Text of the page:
Another aspect of the present disclosure relates to a method of forming spinodal microconstituents in an alloy. The method may include melting alloy constituents including 52 atomic percent to 60 atomic percent iron, 15.5 to 21 atomic percent nickel, 6.3 to 11.6 atomic percent cobalt, 10.3 to 13.2 atomic percent boron, 3.7 to 4.8 atomic percent carbon, and 0.3 to 0.5 atomic percent silicon to form an alloy, and cooling the alloy to form one or more spinodal microconstituents in a glass matrix. The spinodal microconstituents may be present in the range of 5% to 95% by volume and exhibit a length scale less than 50 nm in a glass matrix.

BRIEF DESCRIPTION OF DRAWINGS

The above-mentioned and other features of this disclosure, and the manner of attaining them, may become more apparent and better understood by reference to the following description of embodiments described herein taken in conjunction with the accompanying drawings, wherein:

FIG. 1 illustrates DTA curves of examples of alloys contemplated herein melt-spun at 16 m/s showing the presence of glass to crystalline transformation peak(s) and in some cases melting peak(s); wherein FIG. 1a) illustrates a DTA curve of alloy PC7E4A9, FIG. 1b) illustrates a DTA curve of alloy PC7E4C3, FIG. 1c) illustrates a DTA curve of alloy PC7E6H9, FIG. 1d) illustrates a DTA curve of alloy PC7E6J1, FIG. 1e) illustrates a DTA curve of alloy PC7E7.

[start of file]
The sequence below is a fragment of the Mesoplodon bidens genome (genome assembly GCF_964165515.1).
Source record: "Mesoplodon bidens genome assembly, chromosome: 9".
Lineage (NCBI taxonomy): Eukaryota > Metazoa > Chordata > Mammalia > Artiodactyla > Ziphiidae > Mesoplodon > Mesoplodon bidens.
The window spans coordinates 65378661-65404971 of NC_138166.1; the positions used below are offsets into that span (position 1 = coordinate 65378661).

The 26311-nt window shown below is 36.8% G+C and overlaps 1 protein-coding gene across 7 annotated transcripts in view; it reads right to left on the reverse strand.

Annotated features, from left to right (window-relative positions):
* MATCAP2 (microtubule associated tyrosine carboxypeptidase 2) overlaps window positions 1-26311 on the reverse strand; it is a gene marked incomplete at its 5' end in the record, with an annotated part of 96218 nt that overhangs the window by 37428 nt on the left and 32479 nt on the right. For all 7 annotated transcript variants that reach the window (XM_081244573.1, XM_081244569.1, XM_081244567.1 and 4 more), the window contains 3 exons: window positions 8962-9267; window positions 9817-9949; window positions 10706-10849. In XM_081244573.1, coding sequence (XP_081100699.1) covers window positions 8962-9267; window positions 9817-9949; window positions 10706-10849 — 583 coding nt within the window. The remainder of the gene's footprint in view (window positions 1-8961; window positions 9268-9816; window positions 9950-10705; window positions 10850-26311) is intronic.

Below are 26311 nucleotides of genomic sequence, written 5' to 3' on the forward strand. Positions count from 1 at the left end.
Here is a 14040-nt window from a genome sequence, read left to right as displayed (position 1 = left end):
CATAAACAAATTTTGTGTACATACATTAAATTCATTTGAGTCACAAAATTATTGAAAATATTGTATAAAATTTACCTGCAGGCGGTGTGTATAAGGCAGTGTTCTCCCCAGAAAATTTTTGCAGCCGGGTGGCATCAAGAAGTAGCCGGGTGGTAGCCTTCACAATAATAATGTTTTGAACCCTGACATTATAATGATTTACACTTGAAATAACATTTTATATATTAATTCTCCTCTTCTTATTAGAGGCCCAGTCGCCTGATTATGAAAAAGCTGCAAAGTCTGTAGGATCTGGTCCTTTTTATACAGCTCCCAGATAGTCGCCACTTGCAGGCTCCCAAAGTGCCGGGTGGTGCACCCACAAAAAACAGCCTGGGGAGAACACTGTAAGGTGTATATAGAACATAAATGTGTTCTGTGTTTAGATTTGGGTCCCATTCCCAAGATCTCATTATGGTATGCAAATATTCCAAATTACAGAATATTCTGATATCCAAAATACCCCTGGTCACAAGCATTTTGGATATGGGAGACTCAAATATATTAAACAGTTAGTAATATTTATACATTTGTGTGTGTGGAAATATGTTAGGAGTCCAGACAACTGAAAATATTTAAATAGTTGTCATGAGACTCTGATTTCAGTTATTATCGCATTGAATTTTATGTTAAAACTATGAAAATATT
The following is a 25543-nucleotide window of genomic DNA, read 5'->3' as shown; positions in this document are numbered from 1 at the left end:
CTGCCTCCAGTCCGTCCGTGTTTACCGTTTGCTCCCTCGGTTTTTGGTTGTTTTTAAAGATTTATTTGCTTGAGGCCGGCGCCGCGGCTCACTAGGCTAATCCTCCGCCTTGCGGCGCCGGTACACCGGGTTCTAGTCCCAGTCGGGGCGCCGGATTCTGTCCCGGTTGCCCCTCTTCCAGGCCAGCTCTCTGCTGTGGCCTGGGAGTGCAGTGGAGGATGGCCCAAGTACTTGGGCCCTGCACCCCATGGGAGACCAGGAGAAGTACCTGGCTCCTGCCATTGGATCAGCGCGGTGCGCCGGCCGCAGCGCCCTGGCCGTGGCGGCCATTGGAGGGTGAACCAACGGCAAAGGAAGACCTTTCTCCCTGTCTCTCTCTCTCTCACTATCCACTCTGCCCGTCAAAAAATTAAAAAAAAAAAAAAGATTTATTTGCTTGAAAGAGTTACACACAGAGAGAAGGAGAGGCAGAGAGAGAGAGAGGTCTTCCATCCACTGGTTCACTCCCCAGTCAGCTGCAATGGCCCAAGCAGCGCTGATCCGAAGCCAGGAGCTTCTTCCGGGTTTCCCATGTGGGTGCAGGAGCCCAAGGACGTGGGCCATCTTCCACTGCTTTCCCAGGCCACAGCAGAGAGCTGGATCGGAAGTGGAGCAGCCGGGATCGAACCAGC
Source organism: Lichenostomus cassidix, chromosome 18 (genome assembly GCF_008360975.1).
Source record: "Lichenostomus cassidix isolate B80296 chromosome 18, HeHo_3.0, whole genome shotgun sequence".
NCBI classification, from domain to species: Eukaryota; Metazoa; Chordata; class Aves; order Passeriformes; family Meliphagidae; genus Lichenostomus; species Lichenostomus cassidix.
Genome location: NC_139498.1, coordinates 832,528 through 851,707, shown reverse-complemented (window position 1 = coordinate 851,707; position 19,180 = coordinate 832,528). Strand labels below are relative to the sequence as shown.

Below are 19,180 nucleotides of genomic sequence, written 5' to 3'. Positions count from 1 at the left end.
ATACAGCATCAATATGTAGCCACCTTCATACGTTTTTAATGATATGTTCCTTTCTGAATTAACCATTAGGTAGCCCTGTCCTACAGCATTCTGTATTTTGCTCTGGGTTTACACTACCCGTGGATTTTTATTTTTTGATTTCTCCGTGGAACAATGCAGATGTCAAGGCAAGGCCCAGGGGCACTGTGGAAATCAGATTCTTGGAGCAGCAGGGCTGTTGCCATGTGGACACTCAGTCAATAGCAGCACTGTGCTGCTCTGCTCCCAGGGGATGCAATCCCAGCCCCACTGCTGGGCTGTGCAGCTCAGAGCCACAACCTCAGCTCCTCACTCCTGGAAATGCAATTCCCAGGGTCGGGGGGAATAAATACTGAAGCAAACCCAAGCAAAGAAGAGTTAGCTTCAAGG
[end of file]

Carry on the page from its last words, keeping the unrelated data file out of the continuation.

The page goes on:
FIG. 2 illustrates DTA curves of examples of the alloys melt-spun at 10.5 m/s showing the presence of glass to crystalline transformation peak(s) and in some cases melting peak(s); FIG. 2a) illustrates a DTA curve of PC7E4A9, FIG. 2b) illustrates a DTA curve of PC7E4C3, FIG. 2c) illustrates a DTA curve of PC7E6H9, FIG. 2d) illustrates a DTA curve of PC7E6J1, FIG. 2e) illustrates a DTA curve of PC7E7.